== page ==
ENHANCED MARKSMANSHIP PROGRAMS FOR HUNTERS: Meeting the Challenge to Increase Participation in Hunting and Shooting

A symposium was held by the National Shooting Sports Foundation and the International Hunter Education Association with the goal of developing specific recommendations for increasing participation in hunting and the shooting sports. A report discussing their findings entitled “Meeting the Challenge to Increase Participation in Hunting and Shooting” was later compiled and released. This project was motivated by the fact that while the American population is increasing; active participation in shooting and hunting is declining. The traditional “answer” to this problem has revolved around hunter education programs. As the report concludes, however, hunter education can not solve this problem alone. In fact, it may be a hindrance in some cases. In no way is this an indictment of hunter’s ed. programs. Standard hunter education held throughout the country provides needed basic training for everyone that takes the field. And, unless hunters or shooters take it upon themselves to attend a private sector class or participate in organized events, hunter’s ed. is the only formal learning experience they receive. The problem is these programs shouldn’t be viewed as a catchall recruitment tool. If the shooting sports and hunting are to grow, we need to look above and beyond. As Wisconsin DNR hunter education director Tim Lawhern has wisely inquired to his instructors, “Where do we go from here?”

Just as hunter education can never serve as the be-all end-all program for hunter recruitment, neither can any other single program. What is needed is a variety of programs made widely available to all interested hunters. For success, we need to work with current hunters/shooters, with hunters/shooters who aren’t currently active for whatever reason, and with folks who currently have no interest in shooting or hunting.

Working with Current Hunters One of the important points discussed in the IHEA/NSSF paper is the need of more opportunity for current hunters/shooters. In order to increase our base of participation it is essential to provide more options beyond basic hunter’s education and annual hunting seasons. Quoting the report, “Agencies should provide opportunities for hunters to develop and satisfy multiple motivations to encourage their long-term participation.” Three motivations that the conference decided as primarily important are Achievement, Affiliation, and Appreciation.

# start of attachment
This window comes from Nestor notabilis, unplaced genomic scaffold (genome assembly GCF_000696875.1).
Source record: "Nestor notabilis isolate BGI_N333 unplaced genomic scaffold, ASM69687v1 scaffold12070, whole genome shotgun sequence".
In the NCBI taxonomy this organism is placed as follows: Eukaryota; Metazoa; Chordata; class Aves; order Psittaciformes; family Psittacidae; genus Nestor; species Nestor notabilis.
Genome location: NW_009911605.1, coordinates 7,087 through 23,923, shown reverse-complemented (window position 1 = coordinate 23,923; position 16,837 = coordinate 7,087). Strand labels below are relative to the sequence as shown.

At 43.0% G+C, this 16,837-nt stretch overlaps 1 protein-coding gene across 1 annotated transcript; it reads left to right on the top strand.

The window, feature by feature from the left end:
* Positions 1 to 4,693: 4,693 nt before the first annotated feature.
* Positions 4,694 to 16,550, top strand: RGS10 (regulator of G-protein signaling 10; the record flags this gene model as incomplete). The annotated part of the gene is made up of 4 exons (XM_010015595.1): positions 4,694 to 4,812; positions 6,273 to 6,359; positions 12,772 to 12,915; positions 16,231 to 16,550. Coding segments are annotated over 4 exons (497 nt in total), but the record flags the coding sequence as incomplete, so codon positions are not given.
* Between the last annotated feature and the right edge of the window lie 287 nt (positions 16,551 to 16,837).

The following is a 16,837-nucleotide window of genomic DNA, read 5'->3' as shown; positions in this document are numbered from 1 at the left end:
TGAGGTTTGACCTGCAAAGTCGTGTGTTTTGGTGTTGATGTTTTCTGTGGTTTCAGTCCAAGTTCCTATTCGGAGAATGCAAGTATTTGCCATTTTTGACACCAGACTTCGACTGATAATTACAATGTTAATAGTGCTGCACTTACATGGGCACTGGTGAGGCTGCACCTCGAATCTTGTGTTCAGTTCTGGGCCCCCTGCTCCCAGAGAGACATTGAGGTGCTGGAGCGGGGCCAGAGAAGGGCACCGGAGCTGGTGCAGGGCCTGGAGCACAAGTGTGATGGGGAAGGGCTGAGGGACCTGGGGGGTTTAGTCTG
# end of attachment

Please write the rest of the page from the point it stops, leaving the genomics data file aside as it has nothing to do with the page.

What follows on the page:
Hunters motivated by Achievement are looking for ways to demonstrate skill and garner a little recognition. Those motivated by Affiliation are looking to develop their own identity and relationships with others through hunting, while hunters driven by Appreciation are interested in “escape” and value “getting away” to nature. The conference concluded that working with people roused by the first two motivations would be most productive in promoting hunting because “[h]unters driven solely by appreciative motivations may not be good candidates for mentoring unless they see hunters as essential supporters of ‘wilderness’ and open-space.” The report is not trying to imply that appreciating nature and hunting is a bad thing, rather, those hunters who are motivated primarily by their interest in the solitude of nature may not be the best candidates to actively spread the word outside the hunting community. Given that our efforts within the hunting community should focus on hunters that are Achievement-Oriented and Affiliation -Oriented Hunters, lets look at each group.

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